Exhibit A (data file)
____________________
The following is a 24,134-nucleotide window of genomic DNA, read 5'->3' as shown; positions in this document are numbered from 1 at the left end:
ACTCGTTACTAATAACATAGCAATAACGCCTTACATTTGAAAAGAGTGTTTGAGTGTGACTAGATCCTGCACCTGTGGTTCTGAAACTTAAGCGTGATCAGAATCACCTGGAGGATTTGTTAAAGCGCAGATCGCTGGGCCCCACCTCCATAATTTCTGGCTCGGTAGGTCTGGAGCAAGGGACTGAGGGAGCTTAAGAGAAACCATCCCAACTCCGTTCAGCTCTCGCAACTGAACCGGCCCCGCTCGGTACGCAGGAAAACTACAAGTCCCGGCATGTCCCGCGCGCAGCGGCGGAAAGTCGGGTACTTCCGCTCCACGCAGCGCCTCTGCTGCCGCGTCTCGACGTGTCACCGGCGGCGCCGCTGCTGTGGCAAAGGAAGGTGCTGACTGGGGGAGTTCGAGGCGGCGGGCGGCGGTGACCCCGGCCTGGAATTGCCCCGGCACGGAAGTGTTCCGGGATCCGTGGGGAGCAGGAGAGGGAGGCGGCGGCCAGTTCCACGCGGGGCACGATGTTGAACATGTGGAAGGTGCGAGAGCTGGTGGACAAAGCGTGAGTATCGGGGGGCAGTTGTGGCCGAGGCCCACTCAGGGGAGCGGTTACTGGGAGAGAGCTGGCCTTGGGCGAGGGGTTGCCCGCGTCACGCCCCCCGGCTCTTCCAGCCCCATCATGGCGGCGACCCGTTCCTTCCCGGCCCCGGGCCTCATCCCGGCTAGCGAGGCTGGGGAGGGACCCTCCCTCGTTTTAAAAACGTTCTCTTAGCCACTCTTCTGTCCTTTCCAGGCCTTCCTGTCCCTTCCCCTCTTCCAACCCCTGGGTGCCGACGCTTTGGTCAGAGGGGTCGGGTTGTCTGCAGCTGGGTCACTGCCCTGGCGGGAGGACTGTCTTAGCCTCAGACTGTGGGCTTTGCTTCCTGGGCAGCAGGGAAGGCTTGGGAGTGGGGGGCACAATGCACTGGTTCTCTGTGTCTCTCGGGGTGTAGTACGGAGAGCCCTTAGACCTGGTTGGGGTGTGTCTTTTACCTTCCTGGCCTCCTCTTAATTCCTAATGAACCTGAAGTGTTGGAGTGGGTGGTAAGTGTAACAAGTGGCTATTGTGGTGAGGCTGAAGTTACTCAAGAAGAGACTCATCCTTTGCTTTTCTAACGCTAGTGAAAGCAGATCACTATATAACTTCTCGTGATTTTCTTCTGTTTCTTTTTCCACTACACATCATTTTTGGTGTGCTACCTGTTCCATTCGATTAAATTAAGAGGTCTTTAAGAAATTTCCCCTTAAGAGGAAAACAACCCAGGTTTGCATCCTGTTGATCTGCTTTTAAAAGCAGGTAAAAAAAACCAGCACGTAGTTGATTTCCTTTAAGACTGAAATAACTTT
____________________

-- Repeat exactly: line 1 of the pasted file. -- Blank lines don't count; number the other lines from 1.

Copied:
The following is a 24,134-nucleotide window of genomic DNA, read 5'->3' as shown; positions in this document are numbered from 1 at the left end: